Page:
Macquarie Island is a very special and unique place.
It is the only island in the world composed entirely of oceanic crust and rocks from the Earth’s mantle.
Its remote and windswept landscape of steep escarpments, lakes, dramatic changes in vegetation, and the vast congregations of wildlife around its shores make it a place of exceptional beauty.
Macquarie Island is one of only a very few islands in the Pacific sector of the Southern Ocean where fauna in the region can breed. Around 3.5 million seabirds and 80,000 elephant seals arrive on Macquarie Island each year to breed and moult.
Fur seals are beginning to re-establish populations on the island after nearly being exterminated by commercial sealing operations in the early 19th century.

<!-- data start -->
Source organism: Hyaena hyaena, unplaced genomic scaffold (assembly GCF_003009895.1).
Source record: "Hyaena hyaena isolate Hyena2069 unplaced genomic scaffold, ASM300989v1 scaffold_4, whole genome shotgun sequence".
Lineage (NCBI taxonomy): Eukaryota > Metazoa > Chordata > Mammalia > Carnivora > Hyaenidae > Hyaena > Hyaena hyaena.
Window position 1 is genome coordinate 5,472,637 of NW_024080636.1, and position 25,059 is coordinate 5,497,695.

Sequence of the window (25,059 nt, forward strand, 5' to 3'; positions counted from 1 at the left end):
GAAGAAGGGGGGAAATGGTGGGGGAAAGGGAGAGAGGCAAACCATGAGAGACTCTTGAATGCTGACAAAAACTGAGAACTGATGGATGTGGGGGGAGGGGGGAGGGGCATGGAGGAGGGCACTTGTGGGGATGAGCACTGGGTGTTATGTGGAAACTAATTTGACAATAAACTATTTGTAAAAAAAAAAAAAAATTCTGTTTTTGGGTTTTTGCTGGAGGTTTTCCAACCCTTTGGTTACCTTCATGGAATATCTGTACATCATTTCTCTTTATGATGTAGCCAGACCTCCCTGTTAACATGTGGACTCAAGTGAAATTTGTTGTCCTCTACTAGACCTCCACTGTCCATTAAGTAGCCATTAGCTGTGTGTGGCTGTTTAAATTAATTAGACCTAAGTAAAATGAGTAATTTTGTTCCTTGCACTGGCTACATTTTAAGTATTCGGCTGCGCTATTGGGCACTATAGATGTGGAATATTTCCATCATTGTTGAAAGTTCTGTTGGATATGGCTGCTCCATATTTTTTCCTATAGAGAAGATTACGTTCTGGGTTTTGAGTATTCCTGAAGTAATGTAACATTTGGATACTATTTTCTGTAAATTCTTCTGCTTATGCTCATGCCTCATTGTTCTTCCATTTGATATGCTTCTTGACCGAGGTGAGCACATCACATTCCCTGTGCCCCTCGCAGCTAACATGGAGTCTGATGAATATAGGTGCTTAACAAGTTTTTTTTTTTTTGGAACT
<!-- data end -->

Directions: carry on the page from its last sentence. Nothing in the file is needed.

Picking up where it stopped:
It was inscribed on the World Heritage List in 1997 in recognition of its geological significance and outstanding natural beauty. It is also a UNESCO Biosphere Reserve and is listed in the Australian Government's Register of Critical Habitat because it is the only island under Australian jurisdiction that provides breeding habitat for the wandering albatross and the grey-headed albatross.
These numerous designations reflect the natural values of the reserve and the importance of protecting them for future generations.
Where is Macquarie Island?
Macquarie is a sub-Antarctic island located 1500 kilometres southeast of Hobart, Tasmania. A long, thin strip of land, the island is 34 kilometres long and 3 to 5 kilometres wide, with an area of 12, 875 ha.
Click on the location map to the right for an expanded view of the location of Macquarie Island.
Who manages the Island?
The Tasmanian Government’s Parks and Wildlife Service (PWS) manages the island as a nature reserve, and manages the World Heritage values on behalf of the Australian Government.
The Australian Government Department of Environment, Water, Heritage and Arts maintains an Antarctic Division research station, and a Bureau of Meteorology station.